Sunday, March 10, 2013

Thinking Errors: How to Jump in the Deep End of Aspergers Emotions

I've been doing a lot of soul searching the past few weeks, and lots of research, and phone calls, and crying, and more phone calls . . .

This school year we attempted to put Sam back in public school, to allow me to find some part time work and contribute to family finances. No such luck, but inevitably better since I am needed at home right now. Sam did so well for about a month, and then started to deteriorate, both emotionally and academically - this is a first. Being a tween involves so much more social pressure to fit in, and Sam just doesn't. He wants to, but it lasts only so long before kids don't want to play by his rules, or always hear his ideas. And kids can be mean, so friends become enemies with little advanced notice.

By Halloween, it was clear we needed to find an alternative, even if temporarily. After Thanksgiving, and a visit to Vancouver to spend time with his grandmother, we registered Sam in a day treatment program. We hoped that the limited stay in a less stressful environment would allow him to learn, or practice, emerging social skills, and work on his emotional development. After 9 weeks, we saw very little progress, mostly sporadic, and little transfer of skills to the home environment.

Every one of his therapists, and even school administration, recommended a change of placement. But rules are rules, and everything has to be documented and supported by data. And there wasn't enough of either as far as the school district was concerned. So back to school he went, so he could fail again and the district could take data on it. What a completely illogical way of treating special-needs students. And how naive I was, even after 6 years of never getting the resources he needed, to agree to this.

After just one month, and many absences, and suicidal meltdowns at home, we pulled him out permanently. But the meltdowns have yet to stop. They get worse with every one, and we are keeping the crisis line number handy, just in case. It should never have come to this. And I keep asking myself why, and how can I help him? Where do I even begin?

I found an article, inspiring this post I might add, that I will be rereading and sharing ad nauseam, because it explains the errors in thinking that I believe are the entire base to all of Sam's meltdowns. I don't know if understanding them will help me help him, but I hope so.

My Aspergers Child: Helping Aspergers Children Eliminate “Thinking Errors"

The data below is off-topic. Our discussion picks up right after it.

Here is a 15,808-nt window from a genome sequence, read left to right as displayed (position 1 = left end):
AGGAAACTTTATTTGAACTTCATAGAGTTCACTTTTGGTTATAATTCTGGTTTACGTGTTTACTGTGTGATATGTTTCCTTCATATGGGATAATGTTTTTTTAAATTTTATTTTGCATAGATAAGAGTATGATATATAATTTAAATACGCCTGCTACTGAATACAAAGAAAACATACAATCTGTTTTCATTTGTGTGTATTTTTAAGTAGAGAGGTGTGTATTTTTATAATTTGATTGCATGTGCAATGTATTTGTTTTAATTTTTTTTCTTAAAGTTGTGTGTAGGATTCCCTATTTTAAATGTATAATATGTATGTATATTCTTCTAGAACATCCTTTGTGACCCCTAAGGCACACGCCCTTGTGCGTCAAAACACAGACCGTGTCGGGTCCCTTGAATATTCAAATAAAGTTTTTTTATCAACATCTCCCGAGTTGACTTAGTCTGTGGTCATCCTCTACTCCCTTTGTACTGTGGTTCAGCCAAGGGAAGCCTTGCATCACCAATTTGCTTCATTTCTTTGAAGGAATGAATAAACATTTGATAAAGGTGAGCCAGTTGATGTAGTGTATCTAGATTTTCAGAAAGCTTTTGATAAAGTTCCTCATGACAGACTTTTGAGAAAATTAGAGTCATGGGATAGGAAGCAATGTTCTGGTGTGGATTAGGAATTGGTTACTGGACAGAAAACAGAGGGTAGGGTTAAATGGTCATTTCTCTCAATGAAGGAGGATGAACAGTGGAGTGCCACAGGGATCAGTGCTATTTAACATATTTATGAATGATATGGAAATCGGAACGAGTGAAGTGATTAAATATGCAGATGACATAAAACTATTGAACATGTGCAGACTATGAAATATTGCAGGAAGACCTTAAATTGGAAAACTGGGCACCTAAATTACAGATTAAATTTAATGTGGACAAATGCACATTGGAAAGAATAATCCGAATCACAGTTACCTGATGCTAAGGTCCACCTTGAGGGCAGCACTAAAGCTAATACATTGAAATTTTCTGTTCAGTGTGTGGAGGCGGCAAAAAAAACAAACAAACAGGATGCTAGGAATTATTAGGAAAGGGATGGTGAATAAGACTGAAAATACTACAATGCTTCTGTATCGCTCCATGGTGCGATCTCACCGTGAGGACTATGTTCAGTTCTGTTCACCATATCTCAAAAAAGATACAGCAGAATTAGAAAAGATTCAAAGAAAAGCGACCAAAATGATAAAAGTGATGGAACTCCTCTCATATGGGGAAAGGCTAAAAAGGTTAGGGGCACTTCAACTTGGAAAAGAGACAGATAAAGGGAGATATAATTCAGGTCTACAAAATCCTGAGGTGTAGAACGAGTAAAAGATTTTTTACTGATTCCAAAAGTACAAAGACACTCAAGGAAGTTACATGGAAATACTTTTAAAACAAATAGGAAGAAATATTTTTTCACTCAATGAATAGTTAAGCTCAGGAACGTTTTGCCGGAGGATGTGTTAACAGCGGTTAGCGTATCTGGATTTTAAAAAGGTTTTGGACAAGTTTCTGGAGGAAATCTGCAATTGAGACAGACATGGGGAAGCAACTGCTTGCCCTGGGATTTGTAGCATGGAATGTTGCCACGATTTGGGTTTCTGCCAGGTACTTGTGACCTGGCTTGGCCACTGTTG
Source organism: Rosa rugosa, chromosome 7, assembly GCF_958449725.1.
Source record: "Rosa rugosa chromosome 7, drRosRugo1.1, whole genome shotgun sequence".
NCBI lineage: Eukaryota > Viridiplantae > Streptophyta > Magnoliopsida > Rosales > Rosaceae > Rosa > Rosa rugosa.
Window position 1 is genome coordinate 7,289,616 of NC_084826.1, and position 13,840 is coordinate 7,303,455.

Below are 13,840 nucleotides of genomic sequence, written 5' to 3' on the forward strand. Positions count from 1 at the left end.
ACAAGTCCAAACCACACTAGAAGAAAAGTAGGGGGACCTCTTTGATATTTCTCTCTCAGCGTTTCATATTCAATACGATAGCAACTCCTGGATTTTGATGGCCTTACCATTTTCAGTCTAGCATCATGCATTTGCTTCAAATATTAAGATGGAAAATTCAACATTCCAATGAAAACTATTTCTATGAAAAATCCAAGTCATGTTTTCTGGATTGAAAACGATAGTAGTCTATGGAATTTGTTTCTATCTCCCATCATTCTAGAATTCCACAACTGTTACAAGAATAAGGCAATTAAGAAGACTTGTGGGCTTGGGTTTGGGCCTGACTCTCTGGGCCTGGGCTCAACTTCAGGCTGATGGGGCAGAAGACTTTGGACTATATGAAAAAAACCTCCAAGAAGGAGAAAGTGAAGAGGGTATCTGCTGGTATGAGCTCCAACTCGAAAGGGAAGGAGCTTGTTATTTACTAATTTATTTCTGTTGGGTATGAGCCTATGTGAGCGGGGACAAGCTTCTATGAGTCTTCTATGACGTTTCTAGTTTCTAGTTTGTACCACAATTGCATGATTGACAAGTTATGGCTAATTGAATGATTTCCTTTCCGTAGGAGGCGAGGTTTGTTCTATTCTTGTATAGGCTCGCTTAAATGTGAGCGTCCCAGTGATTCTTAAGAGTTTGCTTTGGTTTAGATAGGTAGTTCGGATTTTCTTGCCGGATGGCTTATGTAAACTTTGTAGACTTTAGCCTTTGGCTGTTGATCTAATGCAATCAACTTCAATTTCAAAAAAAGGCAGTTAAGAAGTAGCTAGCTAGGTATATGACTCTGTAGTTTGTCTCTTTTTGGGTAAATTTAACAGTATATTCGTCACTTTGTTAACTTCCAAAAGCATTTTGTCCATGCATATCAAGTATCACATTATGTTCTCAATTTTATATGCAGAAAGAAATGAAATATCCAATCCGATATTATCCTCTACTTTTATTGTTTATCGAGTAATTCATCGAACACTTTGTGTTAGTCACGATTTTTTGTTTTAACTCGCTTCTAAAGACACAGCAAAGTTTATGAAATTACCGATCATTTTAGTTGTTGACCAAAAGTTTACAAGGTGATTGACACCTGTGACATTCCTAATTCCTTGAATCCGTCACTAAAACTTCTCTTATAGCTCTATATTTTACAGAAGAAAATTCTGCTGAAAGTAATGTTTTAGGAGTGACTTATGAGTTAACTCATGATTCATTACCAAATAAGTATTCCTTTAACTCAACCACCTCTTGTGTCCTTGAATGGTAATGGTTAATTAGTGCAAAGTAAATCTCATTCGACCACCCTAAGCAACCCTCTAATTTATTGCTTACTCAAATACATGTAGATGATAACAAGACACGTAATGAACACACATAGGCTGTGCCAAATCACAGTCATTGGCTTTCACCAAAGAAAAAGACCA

In brief, there are five thinking patterns discussed in the article: over-generalizing, minimizing/maximizing, emotional reasoning, fortune telling, and all-or-nothing thinking.

  • Over-generalizing is when the child uses one event to assume future outcomes. For example, Sam believes that because his brother Liam (4) refuses to hug him, that Liam must not love him.
  • Minimizing or maximizing is essentially "making a mountain out of a molehill" and vice versa. For example, Sam frequently believes he has no talent because of the things he can't do, and minimizes his artistic abilities and skill at building elaborate structures in Minecraft. This also happens with blowing mistakes out of proportion and thinking about the worst possible outcome. We hear this a lot too, like when Sam goes out to find neighbors to play with, and the first one isn't home. He then says that the other kids probably won't or can't play either, and he will be bored all day.
  • Emotional reasoning is the confusion between feelings and reality. For example, when Sam plays with his brother, Liam hits him sometimes. Sam feels hurt and angry, and assumes Liam is doing it deliberately.
  • Fortune telling is making predictions or assumptions with no supporting evidence. Frequently Sam will have a meltdown in the middle or towards the end of the day. If he has been enjoying privileges, he will often say "I guess this means I won't get ___ today" (like to play the iPad, or a trip to the store) when I have made no comments about what he can or can't do in relation to his behavior.
  • Finally, All-or-nothing thinking is, well, thinking in terms of always and never, and is related to minimizing and maximizing - this is the extreme version. So when Sam doesn't get to play with a particular friend, he "never gets to do what he wants," Or when he can't have ice cream, he "never gets anything" and we are "the worst parents in the world."
In many cases, we see all five of these combined into the ultimate meltdown, on top of sensory over-exposure, and anxiety, and it results in Sam believing the only way to stop feeling this way is to not be alive. It's very scary. And yet, I still believe there is a solution out there, there is help, we just haven't found it yet. I hope that's not an error in MY thinking ;)

- Adrienne

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